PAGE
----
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This review is taken from PN Review 46, Volume 12 Number 2, November - December 1985.


1. 'Not the Doctrine of a Grown-up Person':

Writing this article in fits and starts, I switch on the nine o'clock news: it reports the fortieth anniversary of the liberation of prisoners from Auschwitz-Birkenau. Survivors have returned to the camp, hoping to provoke more interest in the search for Mengele, the ghoulish doctor who is thought on good evidence to be still living in Paraguay. Disconcerted, I pick up the Cambridge student newspaper, Stop Press, and the lead story is an exposure of extreme right wing politics among the undergraduates. From a college 'Newsletter': 'The genius of the island race, sprung from the stock of the magnificent Northern peoples, can only flourish fully and freely in an environment with a strong element of homogeneity in its most basic cultural assumptions' (25 January 1985). These implicitly racist sentiments are not very far removed from the kind of rhetoric which I have been reading - with difficulty - in Ezra Pound's broadcasts, made from Rome in the middle of the Second World War. It is a language of market gardeners, who weigh and consider the 'purity' of the 'stock' of any 'race', and who fear the 'contamination' of their 'land' by some 'invisible silent virus, more deadly than syphilis' (all Poundian terminology), and is immediately unsettling because it is applied to human materials. It was exactly this kind of racial cultus which Pound admired in Mussolini:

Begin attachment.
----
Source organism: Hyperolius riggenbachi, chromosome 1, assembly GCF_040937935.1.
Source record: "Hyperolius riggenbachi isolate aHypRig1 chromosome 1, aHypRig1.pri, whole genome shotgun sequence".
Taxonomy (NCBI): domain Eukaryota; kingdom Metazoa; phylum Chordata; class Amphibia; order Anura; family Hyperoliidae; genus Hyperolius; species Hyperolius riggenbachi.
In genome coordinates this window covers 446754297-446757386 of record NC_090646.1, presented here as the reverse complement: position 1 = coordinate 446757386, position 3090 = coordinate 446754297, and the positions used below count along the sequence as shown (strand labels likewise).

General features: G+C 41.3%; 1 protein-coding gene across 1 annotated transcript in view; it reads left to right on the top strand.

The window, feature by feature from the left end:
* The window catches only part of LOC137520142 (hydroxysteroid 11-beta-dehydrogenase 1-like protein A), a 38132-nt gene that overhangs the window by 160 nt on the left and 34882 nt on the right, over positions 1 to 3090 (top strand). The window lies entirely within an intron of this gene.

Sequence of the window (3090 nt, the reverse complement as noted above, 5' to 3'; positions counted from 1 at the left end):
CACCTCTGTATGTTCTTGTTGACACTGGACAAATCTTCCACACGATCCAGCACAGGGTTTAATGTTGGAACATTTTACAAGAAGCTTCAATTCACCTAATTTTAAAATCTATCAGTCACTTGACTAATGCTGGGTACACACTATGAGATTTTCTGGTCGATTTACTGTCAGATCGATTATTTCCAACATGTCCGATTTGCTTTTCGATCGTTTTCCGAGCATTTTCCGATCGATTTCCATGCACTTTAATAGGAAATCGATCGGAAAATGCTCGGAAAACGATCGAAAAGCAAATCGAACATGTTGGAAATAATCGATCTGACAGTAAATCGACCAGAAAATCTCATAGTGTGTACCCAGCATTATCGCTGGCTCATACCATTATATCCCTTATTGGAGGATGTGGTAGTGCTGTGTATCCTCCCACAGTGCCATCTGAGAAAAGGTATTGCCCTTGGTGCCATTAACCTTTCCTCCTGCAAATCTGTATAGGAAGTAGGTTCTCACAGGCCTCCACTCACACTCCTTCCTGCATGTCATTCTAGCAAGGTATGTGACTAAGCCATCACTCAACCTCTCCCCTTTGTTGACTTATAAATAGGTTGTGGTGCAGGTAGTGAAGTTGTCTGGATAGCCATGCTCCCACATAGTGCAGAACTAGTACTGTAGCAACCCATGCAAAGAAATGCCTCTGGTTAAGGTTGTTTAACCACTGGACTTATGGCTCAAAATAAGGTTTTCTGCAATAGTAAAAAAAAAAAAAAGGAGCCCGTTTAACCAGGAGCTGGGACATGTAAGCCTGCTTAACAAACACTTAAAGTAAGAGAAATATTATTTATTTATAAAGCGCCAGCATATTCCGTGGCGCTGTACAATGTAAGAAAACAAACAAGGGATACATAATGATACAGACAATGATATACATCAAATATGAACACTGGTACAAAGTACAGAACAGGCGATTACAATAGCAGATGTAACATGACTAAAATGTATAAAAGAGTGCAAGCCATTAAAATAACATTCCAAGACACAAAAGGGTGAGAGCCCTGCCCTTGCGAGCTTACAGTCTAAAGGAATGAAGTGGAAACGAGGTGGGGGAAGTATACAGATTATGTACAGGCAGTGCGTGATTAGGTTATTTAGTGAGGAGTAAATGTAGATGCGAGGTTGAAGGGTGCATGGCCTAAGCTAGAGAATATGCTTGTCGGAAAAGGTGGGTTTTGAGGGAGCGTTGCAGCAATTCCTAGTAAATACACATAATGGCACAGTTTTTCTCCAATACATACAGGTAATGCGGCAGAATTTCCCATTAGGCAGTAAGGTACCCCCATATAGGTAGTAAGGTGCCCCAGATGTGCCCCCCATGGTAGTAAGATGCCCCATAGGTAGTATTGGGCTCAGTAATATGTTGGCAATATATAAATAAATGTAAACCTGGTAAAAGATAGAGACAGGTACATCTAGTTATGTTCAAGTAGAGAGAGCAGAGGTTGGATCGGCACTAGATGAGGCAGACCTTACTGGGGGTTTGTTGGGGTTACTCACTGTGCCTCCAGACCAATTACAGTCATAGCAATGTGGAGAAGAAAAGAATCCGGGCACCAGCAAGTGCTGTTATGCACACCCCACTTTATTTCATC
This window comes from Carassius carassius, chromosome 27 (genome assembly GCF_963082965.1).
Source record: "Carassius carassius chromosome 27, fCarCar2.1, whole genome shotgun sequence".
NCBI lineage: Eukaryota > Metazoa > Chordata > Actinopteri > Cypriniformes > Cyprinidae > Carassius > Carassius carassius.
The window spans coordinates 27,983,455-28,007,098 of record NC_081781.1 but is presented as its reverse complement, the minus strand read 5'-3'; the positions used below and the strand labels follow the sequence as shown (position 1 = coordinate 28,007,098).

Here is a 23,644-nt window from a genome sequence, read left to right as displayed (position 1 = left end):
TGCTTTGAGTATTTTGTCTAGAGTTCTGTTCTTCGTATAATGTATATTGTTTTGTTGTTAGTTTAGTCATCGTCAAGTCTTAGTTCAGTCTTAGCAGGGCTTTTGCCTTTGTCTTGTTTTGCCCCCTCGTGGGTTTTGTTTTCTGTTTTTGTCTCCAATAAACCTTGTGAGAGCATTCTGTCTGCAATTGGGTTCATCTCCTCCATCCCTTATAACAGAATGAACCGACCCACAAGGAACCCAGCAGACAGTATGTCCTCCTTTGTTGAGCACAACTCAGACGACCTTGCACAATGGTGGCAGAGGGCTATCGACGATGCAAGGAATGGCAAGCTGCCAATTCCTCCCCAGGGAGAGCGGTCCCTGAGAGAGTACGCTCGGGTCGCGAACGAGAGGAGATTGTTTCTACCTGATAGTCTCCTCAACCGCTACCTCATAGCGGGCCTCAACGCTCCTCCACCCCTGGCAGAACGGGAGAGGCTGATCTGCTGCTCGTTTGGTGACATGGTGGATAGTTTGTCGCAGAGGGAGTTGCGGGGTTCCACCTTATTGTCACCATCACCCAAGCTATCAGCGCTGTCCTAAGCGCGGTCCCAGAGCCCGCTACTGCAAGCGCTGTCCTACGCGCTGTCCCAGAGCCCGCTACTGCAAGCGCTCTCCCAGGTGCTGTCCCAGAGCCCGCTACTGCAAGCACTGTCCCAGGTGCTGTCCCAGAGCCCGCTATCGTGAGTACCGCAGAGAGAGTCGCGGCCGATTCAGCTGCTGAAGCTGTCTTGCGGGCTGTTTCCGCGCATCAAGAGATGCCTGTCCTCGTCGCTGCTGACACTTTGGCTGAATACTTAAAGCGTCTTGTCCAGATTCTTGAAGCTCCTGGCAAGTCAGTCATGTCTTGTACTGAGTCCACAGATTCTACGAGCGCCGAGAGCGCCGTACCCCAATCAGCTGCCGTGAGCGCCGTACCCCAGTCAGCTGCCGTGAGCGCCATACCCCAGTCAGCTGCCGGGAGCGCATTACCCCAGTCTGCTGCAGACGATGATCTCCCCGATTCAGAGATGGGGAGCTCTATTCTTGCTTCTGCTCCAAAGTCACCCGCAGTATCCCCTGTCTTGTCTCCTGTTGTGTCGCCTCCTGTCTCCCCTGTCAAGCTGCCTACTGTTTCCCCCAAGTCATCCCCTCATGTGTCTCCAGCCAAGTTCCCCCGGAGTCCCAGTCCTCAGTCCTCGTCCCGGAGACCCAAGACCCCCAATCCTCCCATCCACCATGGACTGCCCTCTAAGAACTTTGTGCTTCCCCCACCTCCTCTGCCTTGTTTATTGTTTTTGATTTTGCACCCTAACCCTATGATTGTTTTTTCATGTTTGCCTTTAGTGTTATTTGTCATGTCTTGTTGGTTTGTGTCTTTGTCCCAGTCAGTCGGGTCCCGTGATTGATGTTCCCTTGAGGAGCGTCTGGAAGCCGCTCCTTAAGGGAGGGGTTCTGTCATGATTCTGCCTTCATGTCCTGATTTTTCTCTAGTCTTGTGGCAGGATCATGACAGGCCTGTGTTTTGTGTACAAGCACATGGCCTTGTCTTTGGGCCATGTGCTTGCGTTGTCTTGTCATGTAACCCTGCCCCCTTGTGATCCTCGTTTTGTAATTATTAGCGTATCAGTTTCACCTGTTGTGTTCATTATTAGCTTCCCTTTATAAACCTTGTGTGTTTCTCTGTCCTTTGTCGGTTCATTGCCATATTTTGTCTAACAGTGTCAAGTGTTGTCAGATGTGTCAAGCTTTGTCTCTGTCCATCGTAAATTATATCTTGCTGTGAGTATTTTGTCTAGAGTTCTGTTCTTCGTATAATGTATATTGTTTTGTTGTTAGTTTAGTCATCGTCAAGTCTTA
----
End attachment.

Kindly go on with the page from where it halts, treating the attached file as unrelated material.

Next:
If you don't believe that Jefferson was activated by ...

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